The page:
While taste and price have consistently been the two most important factors impacting by American consumers’ food and beverage purchases, a recent survey conducted by the International Food Information Council Foundation (IFIC) found that healthfulness has become of critical importance in buying decisions.
According to the IFIC’s 2014 Food & Health Survey, healthfulness was a key factor for 71 percent of U.S. consumers when making food and beverage purchases, a 10 percent leap from 2012. The survey also pointed to significant gains within a number of demographic groups. IFIC noted that 66 percent of 18-34 year-old consumers cited healthfulness as a driver of food and beverage purchases, up from 55 percent in 2013, a jump that significantly narrowed the gap with other age groups. Male consumers who said that healthfulness is an important factor in purchasing decisions rose from 56 percent last year to 65 percent this year, while 67 percent of non-college graduates indicated their purchasing decisions were impacted by healthfulness, up from 61 percent in 2013.
When it comes to diet and healthfulness, 79 percent of consumers said that they have cut calories by drinking water or low- and no-calorie beverages, and 83 percent reported that have attempted to eat more fruits and vegetables within the past year or for more than a year. Seventy-two percent of consumers reported that they are eating more grains.
Health professionals are by far the top choice for consumers seeking information about nutrition, physical activity and weight loss with health-focused websites and scientific journals coming in a distant second and third. Notably, social media, news media, and TV personalities “were in the low single-digits across all three information categories,” according to the survey.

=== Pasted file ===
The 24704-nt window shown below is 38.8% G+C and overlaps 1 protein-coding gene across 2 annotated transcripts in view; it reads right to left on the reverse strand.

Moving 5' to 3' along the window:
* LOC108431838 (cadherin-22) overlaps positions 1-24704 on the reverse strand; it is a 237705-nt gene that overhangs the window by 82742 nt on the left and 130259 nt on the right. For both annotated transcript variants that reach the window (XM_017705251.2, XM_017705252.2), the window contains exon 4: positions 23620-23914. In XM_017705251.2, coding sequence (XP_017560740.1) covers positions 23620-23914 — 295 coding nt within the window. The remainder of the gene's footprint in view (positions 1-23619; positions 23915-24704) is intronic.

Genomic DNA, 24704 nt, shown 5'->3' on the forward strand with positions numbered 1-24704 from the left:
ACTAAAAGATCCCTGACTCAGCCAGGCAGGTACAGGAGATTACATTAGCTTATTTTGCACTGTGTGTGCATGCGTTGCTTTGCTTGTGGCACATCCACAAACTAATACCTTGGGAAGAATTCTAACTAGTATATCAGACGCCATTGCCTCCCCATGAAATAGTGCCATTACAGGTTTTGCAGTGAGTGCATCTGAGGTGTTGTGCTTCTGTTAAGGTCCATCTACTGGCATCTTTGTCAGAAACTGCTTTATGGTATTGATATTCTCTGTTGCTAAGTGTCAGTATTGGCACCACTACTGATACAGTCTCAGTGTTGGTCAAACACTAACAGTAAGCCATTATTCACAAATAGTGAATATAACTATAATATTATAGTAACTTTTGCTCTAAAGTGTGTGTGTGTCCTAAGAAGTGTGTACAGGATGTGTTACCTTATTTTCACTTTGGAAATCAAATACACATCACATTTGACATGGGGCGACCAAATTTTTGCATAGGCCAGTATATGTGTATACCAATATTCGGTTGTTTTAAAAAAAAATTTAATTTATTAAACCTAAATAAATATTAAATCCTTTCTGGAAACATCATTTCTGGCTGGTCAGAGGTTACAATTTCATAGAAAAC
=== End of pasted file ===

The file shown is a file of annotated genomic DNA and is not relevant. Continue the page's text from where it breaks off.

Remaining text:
Although most consumers are confident in the safety of the U.S. food supply, many are increasingly wary about where their food comes from and seek out more information about food sources. Sixty-six percent of consumers said that they are at least somewhat confident in the food supply, down from 78 percent in 2012. Government agencies are still the most trusted resource for consumers seeking information about food safety and sourcing, according to IFIC.
A few other key findings from the survey:
- Sixty percent of consumers somewhat agree that they know the amount of caffeine in the foods and beverages they consume. Yet, when asked if they believe an 8 oz. cup of home-brewed coffee has roughly the same amount of caffeine as an 8 oz. energy drink, only 18 percent correctly answered “true,” while 45 percent answered “false.”
- More than a third of consumers report regularly buying food that is labeled as “natural” (37 percent) or “local” (35 percent), with 32 percent who regularly buy products advertised as “organic.”
- Consumers are trying to get a certain amount or as much as possible of fiber (53 percent), whole grains (53 percent), protein (50 percent), calcium (36 percent), omega-3 fats (21 percent), potassium (19 percent), and probiotics (18 percent).